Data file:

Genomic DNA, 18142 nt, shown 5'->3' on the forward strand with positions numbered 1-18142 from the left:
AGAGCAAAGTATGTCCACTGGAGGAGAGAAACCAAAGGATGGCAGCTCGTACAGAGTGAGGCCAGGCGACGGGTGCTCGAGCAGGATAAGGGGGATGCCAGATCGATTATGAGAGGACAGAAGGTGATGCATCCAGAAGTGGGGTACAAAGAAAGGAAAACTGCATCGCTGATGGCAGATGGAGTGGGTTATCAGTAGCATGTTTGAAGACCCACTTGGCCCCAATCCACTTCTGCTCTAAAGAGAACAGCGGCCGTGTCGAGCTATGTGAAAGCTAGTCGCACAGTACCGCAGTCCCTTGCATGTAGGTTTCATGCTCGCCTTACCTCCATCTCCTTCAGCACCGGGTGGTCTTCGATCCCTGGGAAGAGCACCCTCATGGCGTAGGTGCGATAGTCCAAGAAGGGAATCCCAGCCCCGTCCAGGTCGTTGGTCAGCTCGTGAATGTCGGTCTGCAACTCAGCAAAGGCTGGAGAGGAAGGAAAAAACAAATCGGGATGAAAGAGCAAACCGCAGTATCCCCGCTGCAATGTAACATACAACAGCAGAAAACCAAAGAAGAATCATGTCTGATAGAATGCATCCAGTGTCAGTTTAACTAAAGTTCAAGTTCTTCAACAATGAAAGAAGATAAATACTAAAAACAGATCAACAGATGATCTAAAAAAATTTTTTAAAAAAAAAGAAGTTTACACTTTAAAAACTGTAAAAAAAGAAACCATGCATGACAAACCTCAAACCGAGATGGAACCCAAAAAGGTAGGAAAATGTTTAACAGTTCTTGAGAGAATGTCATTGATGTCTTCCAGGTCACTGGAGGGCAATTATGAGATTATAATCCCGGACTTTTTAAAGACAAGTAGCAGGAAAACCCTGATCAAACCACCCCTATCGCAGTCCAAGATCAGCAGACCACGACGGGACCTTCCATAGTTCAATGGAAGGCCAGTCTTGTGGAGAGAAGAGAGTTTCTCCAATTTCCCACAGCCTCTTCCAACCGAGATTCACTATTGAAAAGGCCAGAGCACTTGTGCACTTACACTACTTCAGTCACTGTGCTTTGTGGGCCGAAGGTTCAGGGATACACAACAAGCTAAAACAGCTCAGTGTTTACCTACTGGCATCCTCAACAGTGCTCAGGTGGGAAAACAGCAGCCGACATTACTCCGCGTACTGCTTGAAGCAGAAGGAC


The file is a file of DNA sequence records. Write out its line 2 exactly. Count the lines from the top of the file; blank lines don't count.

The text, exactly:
AGAGCAAAGTATGTCCACTGGAGGAGAGAAACCAAAGGATGGCAGCTCGTACAGAGTGAGGCCAGGCGACGGGTGCTCGAGCAGGATAAGGGGGATGCCAGATCGATTATGAGAGGACAGAAGGTGATGCATCCAGAAGTGGGGTACAAAGAAAGGAAAACTGCATCGCTGATGGCAGATGGAGTGGGTTATCAGTAGCATGTTTGAAGACCCACTTGGCCCCAATCCACTTCTGCTCTAAAGAGAACAGCGGCCGTGTCGAGCTATGTGAAAGCTAGTCGCACAGTACCGCAGTCCCTTGCATGTAGGTTTCATGCTCGCCTTACCTCCATCTCCTTCAGCACCGGGTGGTCTTCGATCCCTGGGAAGAGCACCCTCATGGCGTAGGTGCGATAGTCCAAGAAGGGAATCCCAGCCCCGTCCAGGTCGTTGGTCAGCTCGTGAATGTCGGTCTGCAACTCAGCAAAGGCTGGAGAGGAAGGAAAAAACAAATCGGGATGAAAGAGCAAACCGCAGTATCCCCGCTGCAATGTAACATACAACAGCAGAAAACCAAAGAAGAATCATGTCTGATAGAATGCATCCAGTGTCAGTTTAACTAAAGTTCAAGTTCTTCAACAATGAAAGAAGATAAATACTAAAAACAGATCAACAGATGATCTAAAAAAATTTTTTAAAAAAAAAGAAGTTTACACTTTAAAAACTGTAAAAAAAGAAACCATGCATGACAAACCTCAAACCGAGATGGAACCCAAAAAGGTAGGAAAATGTTTAACAGTTCTTGAGAGAATGTCATTGATGTCTTCCAGGTCACTGGAGGGCAATTATGAGATTATAATCCCGGACTTTTTAAAGACAAGTAGCAGGAAAACCCTGATCAAACCACCCCTATCGCAGTCCAAGATCAGCAGACCACGACGGGACCTTCCATAGTTCAATGGAAGGCCAGTCTTGTGGAGAGAAGAGAGTTTCTCCAATTTCCCACAGCCTCTTCCAACCGAGATTCACTATTGAAAAGGCCAGAGCACTTGTGCACTTACACTACTTCAGTCACTGTGCTTTGTGGGCCGAAGGTTCAGGGATACACAACAAGCTAAAACAGCTCAGTGTTTACCTACTGGCATCCTCAACAGTGCTCAGGTGGGAAAACAGCAGCCGACATTACTCCGCGTACTGCTTGAAGCAGAAGGAC